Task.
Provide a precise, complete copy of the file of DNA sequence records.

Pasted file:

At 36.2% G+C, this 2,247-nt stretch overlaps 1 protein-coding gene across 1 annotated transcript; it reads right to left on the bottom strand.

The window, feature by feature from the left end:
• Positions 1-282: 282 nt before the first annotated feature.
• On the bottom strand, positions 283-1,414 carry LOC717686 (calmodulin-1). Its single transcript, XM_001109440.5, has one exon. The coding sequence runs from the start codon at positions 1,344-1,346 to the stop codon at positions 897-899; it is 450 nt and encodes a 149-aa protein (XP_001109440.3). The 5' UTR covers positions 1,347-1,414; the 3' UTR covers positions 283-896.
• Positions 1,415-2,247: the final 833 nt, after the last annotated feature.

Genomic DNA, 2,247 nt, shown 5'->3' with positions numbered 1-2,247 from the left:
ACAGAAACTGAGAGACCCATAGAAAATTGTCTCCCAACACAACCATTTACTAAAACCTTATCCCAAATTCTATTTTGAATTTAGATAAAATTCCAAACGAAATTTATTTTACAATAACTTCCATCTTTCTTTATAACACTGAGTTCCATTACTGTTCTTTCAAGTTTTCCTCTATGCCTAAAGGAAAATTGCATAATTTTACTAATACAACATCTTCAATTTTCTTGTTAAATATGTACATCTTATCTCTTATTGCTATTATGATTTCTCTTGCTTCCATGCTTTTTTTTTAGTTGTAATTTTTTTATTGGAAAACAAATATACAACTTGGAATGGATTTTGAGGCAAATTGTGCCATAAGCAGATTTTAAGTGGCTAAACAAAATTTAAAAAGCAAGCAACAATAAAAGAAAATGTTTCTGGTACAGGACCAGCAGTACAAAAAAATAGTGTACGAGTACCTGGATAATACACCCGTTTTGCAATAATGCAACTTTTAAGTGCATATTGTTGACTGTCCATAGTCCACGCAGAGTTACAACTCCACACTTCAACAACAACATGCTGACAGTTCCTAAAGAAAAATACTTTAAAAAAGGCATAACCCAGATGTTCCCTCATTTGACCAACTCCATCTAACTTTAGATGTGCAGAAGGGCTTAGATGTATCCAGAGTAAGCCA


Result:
At 36.2% G+C, this 2,247-nt stretch overlaps 1 protein-coding gene across 1 annotated transcript; it reads right to left on the bottom strand.

The window, feature by feature from the left end:
• Positions 1-282: 282 nt before the first annotated feature.
• On the bottom strand, positions 283-1,414 carry LOC717686 (calmodulin-1). Its single transcript, XM_001109440.5, has one exon. The coding sequence runs from the start codon at positions 1,344-1,346 to the stop codon at positions 897-899; it is 450 nt and encodes a 149-aa protein (XP_001109440.3). The 5' UTR covers positions 1,347-1,414; the 3' UTR covers positions 283-896.
• Positions 1,415-2,247: the final 833 nt, after the last annotated feature.

Genomic DNA, 2,247 nt, shown 5'->3' with positions numbered 1-2,247 from the left:
ACAGAAACTGAGAGACCCATAGAAAATTGTCTCCCAACACAACCATTTACTAAAACCTTATCCCAAATTCTATTTTGAATTTAGATAAAATTCCAAACGAAATTTATTTTACAATAACTTCCATCTTTCTTTATAACACTGAGTTCCATTACTGTTCTTTCAAGTTTTCCTCTATGCCTAAAGGAAAATTGCATAATTTTACTAATACAACATCTTCAATTTTCTTGTTAAATATGTACATCTTATCTCTTATTGCTATTATGATTTCTCTTGCTTCCATGCTTTTTTTTTAGTTGTAATTTTTTTATTGGAAAACAAATATACAACTTGGAATGGATTTTGAGGCAAATTGTGCCATAAGCAGATTTTAAGTGGCTAAACAAAATTTAAAAAGCAAGCAACAATAAAAGAAAATGTTTCTGGTACAGGACCAGCAGTACAAAAAAATAGTGTACGAGTACCTGGATAATACACCCGTTTTGCAATAATGCAACTTTTAAGTGCATATTGTTGACTGTCCATAGTCCACGCAGAGTTACAACTCCACACTTCAACAACAACATGCTGACAGTTCCTAAAGAAAAATACTTTAAAAAAGGCATAACCCAGATGTTCCCTCATTTGACCAACTCCATCTAACTTTAGATGTGCAGAAGGGCTTAGATGTATCCAGAGTAAGCCA